Post Classifieds

Energy drinks could prove hazardous to health

By Katherine Tibedo
On November 1, 2012

  • Pictured above, cans of Monster energy drinks are available on sale at the Student Union. According to new incident reports from the FDA, Monster energy may have contributed to the deaths of five people. NATALIA PYLPYSZYN/The Daily Campus

Monster Energy may have contributed to the deaths of five people, according to the Food and Drug Administration incident reports recently released.
According to a New York Times article entitled "Monster Energy Drink Cited in Deaths, " the reports do not prove a connection between Monster energy drinks and the deaths. However, the report has brought the topic of the risk of energy drinks into the spotlight.
Since the FDA only requires nutrient amounts on food and drink labeling, companies are not required to state the amount of caffeine in a given product on its labeling, according to the FDA's website. Caffeine found in things such as tea and coffee is considered a natural chemical, and when it is added to foods and drinks, like Monster, it is considered an ingredient, so while it must be listed with the other ingredients, the amount is not required on the labeling.
The amount of caffeine in energy drinks varies dramatically, according to Dr. Megan Colletto, a sports nutritionist and registered dietitian at UConn Student Health Services, from 50 mg to 500 mg in a given drink.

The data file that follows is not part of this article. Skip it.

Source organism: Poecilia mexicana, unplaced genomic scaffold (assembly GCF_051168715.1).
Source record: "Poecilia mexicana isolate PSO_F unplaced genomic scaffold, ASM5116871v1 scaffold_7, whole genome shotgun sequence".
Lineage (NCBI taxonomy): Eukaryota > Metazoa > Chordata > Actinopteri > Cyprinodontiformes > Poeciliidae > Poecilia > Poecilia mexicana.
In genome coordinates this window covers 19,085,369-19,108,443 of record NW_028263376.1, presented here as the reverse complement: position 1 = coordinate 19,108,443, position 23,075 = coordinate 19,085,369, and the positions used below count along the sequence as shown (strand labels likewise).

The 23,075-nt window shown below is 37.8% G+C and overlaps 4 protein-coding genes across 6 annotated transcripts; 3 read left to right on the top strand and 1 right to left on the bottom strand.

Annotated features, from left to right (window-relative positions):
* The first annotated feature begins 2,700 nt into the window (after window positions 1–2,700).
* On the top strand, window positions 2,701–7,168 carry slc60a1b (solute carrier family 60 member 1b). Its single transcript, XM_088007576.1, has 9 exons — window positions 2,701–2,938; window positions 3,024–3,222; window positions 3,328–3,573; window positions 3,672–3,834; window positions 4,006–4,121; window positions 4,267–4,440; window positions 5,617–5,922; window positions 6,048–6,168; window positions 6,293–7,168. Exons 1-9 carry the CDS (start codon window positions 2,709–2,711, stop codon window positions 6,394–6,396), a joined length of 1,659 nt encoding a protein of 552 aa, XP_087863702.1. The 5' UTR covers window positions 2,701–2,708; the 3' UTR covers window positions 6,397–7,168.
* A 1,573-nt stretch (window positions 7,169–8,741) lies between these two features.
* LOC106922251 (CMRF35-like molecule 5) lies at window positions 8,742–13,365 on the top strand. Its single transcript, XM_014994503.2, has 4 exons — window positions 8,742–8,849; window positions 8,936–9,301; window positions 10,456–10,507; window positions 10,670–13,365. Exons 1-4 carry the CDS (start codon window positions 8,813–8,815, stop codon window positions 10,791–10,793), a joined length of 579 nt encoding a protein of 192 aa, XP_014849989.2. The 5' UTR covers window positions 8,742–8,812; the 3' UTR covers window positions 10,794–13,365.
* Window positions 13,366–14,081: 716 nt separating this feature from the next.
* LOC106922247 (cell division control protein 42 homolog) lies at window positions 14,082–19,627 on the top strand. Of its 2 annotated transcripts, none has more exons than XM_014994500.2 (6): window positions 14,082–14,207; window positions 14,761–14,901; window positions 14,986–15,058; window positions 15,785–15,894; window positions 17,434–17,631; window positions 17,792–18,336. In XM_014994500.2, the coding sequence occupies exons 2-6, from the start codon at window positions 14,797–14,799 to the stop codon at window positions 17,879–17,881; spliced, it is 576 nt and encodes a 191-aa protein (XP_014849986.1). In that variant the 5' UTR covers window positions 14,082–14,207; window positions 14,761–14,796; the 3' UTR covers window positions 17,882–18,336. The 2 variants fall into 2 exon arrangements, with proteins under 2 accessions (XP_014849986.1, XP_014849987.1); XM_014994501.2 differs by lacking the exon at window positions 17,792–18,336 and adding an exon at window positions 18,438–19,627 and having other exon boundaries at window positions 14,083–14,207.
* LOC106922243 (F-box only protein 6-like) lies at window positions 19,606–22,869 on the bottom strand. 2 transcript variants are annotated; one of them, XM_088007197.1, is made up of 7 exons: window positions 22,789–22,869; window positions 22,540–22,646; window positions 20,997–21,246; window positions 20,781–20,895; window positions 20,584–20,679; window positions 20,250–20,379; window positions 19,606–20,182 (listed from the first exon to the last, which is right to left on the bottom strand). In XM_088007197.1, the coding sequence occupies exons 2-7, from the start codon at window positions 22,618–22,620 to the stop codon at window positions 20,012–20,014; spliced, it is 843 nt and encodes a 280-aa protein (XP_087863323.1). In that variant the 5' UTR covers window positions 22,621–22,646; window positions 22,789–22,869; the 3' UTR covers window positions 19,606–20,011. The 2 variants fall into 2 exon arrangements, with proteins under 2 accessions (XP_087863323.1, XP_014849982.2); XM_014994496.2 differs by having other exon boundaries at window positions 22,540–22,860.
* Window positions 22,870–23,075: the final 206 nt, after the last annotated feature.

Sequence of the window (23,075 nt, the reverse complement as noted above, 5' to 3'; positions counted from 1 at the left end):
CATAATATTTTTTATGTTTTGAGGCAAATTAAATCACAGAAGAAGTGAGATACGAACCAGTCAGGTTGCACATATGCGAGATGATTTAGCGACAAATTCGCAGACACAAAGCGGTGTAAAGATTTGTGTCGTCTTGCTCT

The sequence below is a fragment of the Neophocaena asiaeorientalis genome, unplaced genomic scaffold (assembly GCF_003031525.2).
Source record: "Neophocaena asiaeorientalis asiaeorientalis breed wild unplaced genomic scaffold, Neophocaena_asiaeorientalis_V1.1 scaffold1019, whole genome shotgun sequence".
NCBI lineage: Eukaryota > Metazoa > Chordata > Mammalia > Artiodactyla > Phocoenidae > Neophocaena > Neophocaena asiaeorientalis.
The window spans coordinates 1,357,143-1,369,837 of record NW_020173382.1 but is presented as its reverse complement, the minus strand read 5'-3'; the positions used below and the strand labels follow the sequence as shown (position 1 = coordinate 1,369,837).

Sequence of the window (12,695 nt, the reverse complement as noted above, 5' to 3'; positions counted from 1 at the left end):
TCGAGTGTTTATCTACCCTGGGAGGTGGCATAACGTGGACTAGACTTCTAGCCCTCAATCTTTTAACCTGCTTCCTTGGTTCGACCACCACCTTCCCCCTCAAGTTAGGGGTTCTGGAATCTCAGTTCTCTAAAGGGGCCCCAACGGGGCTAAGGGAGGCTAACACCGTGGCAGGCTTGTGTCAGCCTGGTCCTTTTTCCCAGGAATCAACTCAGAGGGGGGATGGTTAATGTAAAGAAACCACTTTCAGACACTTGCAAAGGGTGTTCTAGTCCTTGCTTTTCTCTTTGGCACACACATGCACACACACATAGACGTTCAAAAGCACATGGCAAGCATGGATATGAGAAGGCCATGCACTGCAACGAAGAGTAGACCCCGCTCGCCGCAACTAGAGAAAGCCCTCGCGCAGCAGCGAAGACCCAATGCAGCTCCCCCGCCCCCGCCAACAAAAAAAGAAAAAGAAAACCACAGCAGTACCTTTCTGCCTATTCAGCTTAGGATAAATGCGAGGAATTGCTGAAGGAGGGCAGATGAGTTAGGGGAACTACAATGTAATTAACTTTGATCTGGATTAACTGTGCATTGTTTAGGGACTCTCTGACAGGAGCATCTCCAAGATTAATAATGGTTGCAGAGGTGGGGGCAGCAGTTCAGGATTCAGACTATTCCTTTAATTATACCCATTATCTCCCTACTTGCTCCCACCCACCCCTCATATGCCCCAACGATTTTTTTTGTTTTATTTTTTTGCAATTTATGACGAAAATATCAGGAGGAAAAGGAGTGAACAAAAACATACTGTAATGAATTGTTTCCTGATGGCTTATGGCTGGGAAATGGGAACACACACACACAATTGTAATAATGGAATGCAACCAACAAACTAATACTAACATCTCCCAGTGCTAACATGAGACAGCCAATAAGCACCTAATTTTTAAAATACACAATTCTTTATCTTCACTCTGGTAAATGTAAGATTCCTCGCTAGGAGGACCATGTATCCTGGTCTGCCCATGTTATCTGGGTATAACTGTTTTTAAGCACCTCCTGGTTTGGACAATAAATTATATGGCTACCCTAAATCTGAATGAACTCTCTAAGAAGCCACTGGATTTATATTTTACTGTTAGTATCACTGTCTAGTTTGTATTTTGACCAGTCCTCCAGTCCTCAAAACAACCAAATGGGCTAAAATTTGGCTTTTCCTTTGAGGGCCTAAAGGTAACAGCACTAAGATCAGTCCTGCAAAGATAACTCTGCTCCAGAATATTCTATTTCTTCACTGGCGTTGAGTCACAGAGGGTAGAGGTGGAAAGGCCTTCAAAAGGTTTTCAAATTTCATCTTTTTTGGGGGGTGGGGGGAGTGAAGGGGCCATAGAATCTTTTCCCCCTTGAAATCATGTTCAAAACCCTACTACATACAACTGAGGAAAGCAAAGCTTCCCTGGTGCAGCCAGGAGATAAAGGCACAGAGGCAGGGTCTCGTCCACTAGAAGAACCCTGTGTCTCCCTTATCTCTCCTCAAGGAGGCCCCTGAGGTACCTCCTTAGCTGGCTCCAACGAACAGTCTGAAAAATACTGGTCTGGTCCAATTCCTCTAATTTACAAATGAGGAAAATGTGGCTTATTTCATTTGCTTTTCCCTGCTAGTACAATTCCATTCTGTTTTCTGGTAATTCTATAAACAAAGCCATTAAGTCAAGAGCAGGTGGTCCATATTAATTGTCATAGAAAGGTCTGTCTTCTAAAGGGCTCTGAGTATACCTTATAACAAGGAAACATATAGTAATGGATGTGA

"Caffeine overload can cause nervousness, cardiac rhythm abnormalities, increased blood pressure, nausea anxiety (13 percent of people experience withdrawals characterized by headache and irritability)," Colletto said in an email.
What is listed on the nutrient labels are a string of vitamins. Monster Rehab® Green Tea + Energy list vitamins C, B3, B5, B6, B12, to name a few. While this may create an illusion that Monster provides a nutritional energy boost, in reality the vitamins contained in most energy drinks to not occur in large enough doses to create an effect.
Colletto said, "The ingredients list may contain a large list of hard to pronounce items all claiming to increase energy or may only contain vitamins/antioxidants. Since ingredients like ginseng are often not included in large enough doses to cause any effects, and vitamins/antioxidants are found in a healthy diet, caffeine and sugar content are really what we are looking at and what we do not want to go overboard on."
Energy drinks, including Monster, are sold at UConn. Students who turn to energy drinks can do so in a safe manner. Colletto advises keeping to one 16 oz. energy drink a day and cautioned against drinking alcohol and energy drinks, as that as the potential to cause an increase in destructive behavior, as well as negative physical side effects.
What effects these reports will have on Monster drinks is yet to be determined. Ann Taylor, a 3rd-semeseter pre-education major, said the reports will not stop her from drinking Monster.
"I know better than to drink a lot, " she said. "If anything it confirms, to have just one."
 


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